The Parc Guell (barcelonaturisme.com).
Make the trip to Gaudi's colourful city garden project in the Gracia district.
With its village feel, El Born continues to be the scene of new openings more than a decade after its reinvention began. It's still the coolest enclave for visitors searching for a combination of historic charm, local character and thriving creativity. Young professionals flock here for the choice of chic and vintage boutiques such as Loisaida (loisaidabcn.com), Capricho de Muneca (caprichodemuneca .com) and Estudiotextil la Barcelana (labarcelana.es). The mix of traditional and contemporary cafés and restaurants that spill on to its cobbled streets offers welcome places to take a pause – try the tapas sculptures at Bilbao Berria (bilbaoberria) or kick back in Alsur Café (alsurcafe.com).
El Palace Hotel
Previously the Ritz, El Palace unveiled the final stage of its two-year, £27m facelift in early 2011. The hotel stands in the heart of the city on Gran Via. Past guests include Sophia Loren, Pierre Cardin and Woody Allen. It now offers 125 exquisitely redesigned bedrooms and 48 suites – including the Salvador Dali, where the surrealist often stayed. Some suites have restored original mosaic-tiled sunken baths. The grand public areas have been restored using original photographs and include ornate features such as chandeliers, gold leaf and imposing fireplaces. The fabric library of the renowned Florentine Rubelli manufacturing family has been consulted to renew the luxurious upholstery, while a mix of specially sourced antiques and bespoke furniture completes the restoration of Europe's oldest Ritz hotel. The Caelis restaurant, which serves French and Catalan cuisine, regained its Michelin star within weeks of reopening, while the Rien de Rien basement bar is the evening haunt of live jazz and cocktail-lovers.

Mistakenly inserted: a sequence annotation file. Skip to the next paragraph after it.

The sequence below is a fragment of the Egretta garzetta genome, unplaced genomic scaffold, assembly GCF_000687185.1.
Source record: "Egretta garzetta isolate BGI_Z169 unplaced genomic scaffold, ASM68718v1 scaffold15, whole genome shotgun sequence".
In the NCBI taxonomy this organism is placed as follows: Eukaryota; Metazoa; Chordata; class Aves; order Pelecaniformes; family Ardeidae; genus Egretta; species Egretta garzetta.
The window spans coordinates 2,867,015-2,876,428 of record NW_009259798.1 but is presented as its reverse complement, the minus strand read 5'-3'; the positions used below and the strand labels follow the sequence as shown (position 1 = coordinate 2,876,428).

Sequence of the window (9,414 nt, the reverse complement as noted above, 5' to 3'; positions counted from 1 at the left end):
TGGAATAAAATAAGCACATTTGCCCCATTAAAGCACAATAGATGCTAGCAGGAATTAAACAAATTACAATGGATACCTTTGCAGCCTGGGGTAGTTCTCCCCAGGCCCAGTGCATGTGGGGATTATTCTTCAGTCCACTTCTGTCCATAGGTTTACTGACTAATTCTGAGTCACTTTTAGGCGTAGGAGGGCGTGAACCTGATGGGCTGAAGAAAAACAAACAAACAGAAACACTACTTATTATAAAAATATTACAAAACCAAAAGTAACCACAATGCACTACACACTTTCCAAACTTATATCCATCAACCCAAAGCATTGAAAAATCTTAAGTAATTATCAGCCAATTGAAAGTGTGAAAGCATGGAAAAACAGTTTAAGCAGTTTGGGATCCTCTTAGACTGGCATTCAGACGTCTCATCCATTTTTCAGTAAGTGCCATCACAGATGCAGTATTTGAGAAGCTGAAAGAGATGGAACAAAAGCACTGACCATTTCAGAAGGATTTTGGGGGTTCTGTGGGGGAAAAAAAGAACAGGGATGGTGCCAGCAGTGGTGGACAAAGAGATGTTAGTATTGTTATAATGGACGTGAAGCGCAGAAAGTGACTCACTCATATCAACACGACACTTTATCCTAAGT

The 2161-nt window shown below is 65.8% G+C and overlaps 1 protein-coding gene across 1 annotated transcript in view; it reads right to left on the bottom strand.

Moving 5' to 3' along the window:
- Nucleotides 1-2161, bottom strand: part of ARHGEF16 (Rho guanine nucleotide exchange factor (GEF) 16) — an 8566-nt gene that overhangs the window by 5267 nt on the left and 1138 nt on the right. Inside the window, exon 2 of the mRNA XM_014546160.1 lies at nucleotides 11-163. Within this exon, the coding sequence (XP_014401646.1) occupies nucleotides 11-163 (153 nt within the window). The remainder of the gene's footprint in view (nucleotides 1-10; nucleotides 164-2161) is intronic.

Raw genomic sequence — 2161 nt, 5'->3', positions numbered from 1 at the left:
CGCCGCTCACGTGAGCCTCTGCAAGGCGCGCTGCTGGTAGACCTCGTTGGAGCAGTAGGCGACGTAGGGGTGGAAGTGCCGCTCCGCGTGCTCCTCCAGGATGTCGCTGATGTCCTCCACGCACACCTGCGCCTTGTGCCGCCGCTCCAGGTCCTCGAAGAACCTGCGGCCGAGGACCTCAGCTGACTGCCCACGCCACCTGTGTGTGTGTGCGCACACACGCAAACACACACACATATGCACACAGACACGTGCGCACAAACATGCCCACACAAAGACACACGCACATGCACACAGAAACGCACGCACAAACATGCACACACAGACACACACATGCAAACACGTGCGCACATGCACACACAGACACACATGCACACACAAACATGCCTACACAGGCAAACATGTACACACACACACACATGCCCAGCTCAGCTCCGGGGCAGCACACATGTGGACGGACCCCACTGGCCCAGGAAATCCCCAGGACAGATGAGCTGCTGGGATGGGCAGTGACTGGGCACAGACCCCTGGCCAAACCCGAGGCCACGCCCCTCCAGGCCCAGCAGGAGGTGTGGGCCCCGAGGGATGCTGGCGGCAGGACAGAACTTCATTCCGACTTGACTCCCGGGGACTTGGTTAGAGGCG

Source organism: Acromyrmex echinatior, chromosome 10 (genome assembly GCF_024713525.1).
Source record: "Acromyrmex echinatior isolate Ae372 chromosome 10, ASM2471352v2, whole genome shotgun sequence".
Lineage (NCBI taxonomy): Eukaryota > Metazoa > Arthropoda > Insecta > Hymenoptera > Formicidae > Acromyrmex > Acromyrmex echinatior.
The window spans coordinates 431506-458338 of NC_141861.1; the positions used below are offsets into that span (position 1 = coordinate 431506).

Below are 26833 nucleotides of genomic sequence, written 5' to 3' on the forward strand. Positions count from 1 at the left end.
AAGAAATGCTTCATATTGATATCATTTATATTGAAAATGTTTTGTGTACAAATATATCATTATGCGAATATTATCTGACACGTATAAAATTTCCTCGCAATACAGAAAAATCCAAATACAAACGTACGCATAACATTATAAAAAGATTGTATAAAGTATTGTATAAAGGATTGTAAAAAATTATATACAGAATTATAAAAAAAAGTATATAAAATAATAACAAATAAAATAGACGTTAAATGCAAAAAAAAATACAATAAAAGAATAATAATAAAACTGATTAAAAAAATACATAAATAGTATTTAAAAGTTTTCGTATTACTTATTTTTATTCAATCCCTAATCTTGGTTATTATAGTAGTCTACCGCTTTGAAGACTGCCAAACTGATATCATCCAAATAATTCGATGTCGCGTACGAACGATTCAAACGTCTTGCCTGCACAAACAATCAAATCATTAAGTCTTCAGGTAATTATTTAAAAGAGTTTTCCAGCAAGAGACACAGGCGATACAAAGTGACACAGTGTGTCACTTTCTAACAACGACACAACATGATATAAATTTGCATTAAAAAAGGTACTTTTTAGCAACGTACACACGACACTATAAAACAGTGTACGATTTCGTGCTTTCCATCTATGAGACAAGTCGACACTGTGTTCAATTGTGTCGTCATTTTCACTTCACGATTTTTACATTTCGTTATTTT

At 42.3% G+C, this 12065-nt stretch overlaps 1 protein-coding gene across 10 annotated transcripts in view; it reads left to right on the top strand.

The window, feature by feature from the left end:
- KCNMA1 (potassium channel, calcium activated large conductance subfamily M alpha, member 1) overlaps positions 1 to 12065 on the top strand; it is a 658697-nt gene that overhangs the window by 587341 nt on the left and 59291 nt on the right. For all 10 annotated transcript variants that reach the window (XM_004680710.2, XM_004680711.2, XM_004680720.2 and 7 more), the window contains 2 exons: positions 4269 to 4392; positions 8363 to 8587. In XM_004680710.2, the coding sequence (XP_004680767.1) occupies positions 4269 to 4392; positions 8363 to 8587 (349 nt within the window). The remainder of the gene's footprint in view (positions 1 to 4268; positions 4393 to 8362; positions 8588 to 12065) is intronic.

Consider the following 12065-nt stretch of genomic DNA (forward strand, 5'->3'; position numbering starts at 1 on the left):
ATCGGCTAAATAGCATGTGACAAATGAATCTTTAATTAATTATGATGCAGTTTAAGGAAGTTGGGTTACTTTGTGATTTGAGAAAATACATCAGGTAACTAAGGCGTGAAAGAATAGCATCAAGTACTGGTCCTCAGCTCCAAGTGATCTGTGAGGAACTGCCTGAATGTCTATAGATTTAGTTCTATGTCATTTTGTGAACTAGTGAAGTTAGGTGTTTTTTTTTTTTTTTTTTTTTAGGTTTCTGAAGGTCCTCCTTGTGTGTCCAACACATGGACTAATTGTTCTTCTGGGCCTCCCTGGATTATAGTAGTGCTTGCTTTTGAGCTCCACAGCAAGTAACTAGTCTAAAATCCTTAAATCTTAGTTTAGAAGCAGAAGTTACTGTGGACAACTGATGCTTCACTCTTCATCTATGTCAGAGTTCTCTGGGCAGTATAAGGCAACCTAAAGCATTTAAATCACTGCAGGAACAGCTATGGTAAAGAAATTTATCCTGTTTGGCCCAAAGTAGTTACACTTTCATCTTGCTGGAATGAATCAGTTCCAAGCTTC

Details: hotel palacebarcelona.com
The Museu del Rock opened its doors in April in the Las Arenas shopping centre on Placa d'Espanya. The Mudejar-style building that once housed the bull ring is the setting for the museum, which offers "a journey through the living history of rock". Six galleries explore themes including the Beatles, the Rolling Stones and the Origins of Rock. In the On Stage area, put your talent to the test in front of a virtual audience.
Spanish designer Rosa Esteva opened her second Cortana shop here last December. It's a stark, warren-like space in the Eixample district. The atmosphere is softened by her signature floaty, ethereal creations for women using fabrics such as pure silk tulle and cashmere.
41° and Tickets
El Bulli's Albert and Ferran Adria have launched two adjoining bar-eateries. 41°, on Avinguda del Paralel, offers snacks such as gusanitos (puffed wild rice and curry) and crunchy algae with quinoa, with prices from £11. Tickets is divided into themed areas and serves creative tapas such as rabbit ribs with foamed garlic mayonnaise and razor clams with ginger oil. The surroundings are more casual than one might expect, but it's best to book.
How to get there
Simone Kane travelled to Barcelona with BA Cityflyer (020-7111 8454; britishairways.com), which has daily return flights from £217. She stayed at the Hotel Miramar (00 34 932 811 600; hotelmiramarbarcelona.com), which has doubles from £143, and El Palace (00 34 93 510 11 30; hotelpalace barcelona.com), where deluxe doubles start at £274.
barcelonaturisme.com Hg2 Barcelona, £13.99
Iris Hillier, Marketing consultant